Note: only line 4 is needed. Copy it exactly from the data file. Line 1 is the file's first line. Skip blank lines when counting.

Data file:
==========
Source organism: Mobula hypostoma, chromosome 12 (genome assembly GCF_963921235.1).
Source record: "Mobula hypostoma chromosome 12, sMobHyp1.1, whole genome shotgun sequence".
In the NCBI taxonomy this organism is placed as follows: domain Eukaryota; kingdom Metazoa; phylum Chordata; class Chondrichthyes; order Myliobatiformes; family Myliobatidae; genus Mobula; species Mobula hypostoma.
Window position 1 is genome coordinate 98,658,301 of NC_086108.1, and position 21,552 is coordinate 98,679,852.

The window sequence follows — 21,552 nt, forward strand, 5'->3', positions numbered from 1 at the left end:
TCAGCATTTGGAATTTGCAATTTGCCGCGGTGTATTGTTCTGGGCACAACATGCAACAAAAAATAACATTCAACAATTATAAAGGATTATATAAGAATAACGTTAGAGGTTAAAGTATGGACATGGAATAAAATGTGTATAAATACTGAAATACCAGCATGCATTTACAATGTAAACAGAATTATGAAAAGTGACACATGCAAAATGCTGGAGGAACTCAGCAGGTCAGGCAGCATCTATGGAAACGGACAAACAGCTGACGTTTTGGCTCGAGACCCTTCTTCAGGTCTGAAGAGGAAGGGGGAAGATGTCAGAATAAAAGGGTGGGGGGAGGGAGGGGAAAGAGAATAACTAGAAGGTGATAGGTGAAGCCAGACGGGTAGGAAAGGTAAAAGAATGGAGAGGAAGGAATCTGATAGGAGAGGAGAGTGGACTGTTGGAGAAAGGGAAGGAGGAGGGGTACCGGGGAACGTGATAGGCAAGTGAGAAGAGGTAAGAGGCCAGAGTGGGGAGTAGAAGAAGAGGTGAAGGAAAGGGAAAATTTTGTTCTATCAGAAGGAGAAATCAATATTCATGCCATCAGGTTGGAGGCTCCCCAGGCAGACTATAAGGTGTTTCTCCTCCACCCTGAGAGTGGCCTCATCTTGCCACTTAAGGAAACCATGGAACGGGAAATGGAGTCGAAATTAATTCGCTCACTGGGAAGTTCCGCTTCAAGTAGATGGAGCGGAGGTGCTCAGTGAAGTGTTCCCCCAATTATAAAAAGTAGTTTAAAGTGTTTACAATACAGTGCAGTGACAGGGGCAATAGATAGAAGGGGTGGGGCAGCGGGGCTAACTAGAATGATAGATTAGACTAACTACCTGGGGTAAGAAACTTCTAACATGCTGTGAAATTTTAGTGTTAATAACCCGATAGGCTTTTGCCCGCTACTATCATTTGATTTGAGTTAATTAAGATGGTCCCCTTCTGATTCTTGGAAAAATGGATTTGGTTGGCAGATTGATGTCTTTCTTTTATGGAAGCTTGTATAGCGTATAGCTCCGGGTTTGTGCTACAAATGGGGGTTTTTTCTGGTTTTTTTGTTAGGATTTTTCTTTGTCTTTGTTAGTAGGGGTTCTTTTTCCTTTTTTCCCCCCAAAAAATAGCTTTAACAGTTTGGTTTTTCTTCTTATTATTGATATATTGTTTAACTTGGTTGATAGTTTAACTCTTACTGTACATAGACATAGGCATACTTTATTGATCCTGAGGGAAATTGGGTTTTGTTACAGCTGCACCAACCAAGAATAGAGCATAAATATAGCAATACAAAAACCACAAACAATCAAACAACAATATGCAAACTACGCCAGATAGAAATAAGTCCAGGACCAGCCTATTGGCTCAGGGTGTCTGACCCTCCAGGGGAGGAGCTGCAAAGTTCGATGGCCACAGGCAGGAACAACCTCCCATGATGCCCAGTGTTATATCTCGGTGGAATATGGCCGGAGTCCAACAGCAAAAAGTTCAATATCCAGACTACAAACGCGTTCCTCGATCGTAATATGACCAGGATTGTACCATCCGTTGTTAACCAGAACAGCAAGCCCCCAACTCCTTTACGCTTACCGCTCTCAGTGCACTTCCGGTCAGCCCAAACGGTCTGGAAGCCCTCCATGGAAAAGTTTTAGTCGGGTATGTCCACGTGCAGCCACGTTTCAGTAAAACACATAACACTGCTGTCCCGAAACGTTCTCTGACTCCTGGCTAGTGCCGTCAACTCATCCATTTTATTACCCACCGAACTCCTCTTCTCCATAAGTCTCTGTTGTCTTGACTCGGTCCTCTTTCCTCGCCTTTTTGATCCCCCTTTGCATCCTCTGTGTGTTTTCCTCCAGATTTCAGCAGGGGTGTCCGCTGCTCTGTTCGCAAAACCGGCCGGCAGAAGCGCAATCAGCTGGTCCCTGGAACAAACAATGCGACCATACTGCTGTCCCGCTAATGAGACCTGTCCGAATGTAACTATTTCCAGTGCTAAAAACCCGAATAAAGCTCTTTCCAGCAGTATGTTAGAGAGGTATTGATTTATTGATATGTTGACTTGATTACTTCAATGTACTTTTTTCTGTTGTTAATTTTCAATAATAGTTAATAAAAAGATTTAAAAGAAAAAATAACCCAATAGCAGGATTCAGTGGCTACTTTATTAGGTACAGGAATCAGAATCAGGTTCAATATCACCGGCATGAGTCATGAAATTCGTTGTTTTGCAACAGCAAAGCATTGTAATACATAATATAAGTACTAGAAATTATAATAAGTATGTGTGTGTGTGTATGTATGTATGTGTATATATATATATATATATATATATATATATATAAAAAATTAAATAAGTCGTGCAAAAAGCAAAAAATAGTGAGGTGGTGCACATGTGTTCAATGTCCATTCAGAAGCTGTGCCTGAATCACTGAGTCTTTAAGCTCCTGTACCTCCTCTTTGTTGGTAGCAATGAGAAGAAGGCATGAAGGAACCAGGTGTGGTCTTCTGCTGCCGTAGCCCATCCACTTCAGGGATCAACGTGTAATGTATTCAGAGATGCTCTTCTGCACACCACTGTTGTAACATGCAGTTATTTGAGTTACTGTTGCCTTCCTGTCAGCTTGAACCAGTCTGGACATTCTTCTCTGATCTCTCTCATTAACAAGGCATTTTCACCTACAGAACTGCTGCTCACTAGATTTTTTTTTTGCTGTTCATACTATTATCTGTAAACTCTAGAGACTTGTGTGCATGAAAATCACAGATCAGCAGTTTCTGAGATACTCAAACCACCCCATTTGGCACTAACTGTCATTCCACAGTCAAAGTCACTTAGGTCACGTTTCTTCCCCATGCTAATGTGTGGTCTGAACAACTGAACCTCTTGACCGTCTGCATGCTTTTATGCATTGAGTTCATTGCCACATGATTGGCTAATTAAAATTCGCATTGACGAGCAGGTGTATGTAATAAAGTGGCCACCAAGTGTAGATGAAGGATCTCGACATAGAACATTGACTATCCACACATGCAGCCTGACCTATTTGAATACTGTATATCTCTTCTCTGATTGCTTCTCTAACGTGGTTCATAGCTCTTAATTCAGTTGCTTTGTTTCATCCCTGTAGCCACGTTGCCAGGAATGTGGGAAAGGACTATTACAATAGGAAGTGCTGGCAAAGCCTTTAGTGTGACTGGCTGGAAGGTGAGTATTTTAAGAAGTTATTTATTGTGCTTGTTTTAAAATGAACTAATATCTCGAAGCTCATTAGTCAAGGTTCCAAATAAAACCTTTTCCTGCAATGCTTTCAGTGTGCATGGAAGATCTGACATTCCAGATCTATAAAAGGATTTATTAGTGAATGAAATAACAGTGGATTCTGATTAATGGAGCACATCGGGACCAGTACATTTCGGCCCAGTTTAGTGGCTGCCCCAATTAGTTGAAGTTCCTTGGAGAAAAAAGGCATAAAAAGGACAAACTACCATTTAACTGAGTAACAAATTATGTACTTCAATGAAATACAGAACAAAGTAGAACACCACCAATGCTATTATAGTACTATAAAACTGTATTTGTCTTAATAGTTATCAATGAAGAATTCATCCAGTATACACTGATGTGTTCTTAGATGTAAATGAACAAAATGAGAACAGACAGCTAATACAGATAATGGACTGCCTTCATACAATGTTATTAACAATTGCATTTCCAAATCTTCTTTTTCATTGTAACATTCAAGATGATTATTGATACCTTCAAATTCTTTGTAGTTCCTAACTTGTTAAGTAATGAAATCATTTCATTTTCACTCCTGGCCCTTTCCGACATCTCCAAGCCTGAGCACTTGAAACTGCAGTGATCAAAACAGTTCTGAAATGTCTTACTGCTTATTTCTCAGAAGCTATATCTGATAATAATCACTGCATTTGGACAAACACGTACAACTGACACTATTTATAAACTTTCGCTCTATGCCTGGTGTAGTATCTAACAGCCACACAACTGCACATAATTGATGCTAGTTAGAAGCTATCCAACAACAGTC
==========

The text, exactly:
Window position 1 is genome coordinate 98,658,301 of NC_086108.1, and position 21,552 is coordinate 98,679,852.